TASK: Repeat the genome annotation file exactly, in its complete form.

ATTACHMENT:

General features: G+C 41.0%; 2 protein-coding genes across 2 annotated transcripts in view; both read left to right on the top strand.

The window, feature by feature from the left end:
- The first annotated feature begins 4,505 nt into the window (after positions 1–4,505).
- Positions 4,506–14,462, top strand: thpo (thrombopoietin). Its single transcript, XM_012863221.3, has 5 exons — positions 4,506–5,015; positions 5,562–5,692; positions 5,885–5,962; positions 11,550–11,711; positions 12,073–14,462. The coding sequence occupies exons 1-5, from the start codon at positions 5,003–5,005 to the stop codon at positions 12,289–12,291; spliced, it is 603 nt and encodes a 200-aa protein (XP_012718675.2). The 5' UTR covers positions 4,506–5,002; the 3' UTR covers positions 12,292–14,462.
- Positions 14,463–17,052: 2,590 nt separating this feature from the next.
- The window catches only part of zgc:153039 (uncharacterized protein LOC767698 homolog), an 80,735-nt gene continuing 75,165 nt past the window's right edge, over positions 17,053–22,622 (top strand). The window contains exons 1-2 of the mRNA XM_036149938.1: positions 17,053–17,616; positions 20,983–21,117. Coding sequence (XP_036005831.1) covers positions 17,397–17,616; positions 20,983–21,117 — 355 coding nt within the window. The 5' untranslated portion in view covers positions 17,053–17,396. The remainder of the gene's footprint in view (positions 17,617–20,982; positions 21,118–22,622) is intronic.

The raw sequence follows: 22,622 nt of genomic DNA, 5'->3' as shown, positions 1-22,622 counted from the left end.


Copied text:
General features: G+C 41.0%; 2 protein-coding genes across 2 annotated transcripts in view; both read left to right on the top strand.

The window, feature by feature from the left end:
- The first annotated feature begins 4,505 nt into the window (after positions 1–4,505).
- Positions 4,506–14,462, top strand: thpo (thrombopoietin). Its single transcript, XM_012863221.3, has 5 exons — positions 4,506–5,015; positions 5,562–5,692; positions 5,885–5,962; positions 11,550–11,711; positions 12,073–14,462. The coding sequence occupies exons 1-5, from the start codon at positions 5,003–5,005 to the stop codon at positions 12,289–12,291; spliced, it is 603 nt and encodes a 200-aa protein (XP_012718675.2). The 5' UTR covers positions 4,506–5,002; the 3' UTR covers positions 12,292–14,462.
- Positions 14,463–17,052: 2,590 nt separating this feature from the next.
- The window catches only part of zgc:153039 (uncharacterized protein LOC767698 homolog), an 80,735-nt gene continuing 75,165 nt past the window's right edge, over positions 17,053–22,622 (top strand). The window contains exons 1-2 of the mRNA XM_036149938.1: positions 17,053–17,616; positions 20,983–21,117. Coding sequence (XP_036005831.1) covers positions 17,397–17,616; positions 20,983–21,117 — 355 coding nt within the window. The 5' untranslated portion in view covers positions 17,053–17,396. The remainder of the gene's footprint in view (positions 17,617–20,982; positions 21,118–22,622) is intronic.

The raw sequence follows: 22,622 nt of genomic DNA, 5'->3' as shown, positions 1-22,622 counted from the left end.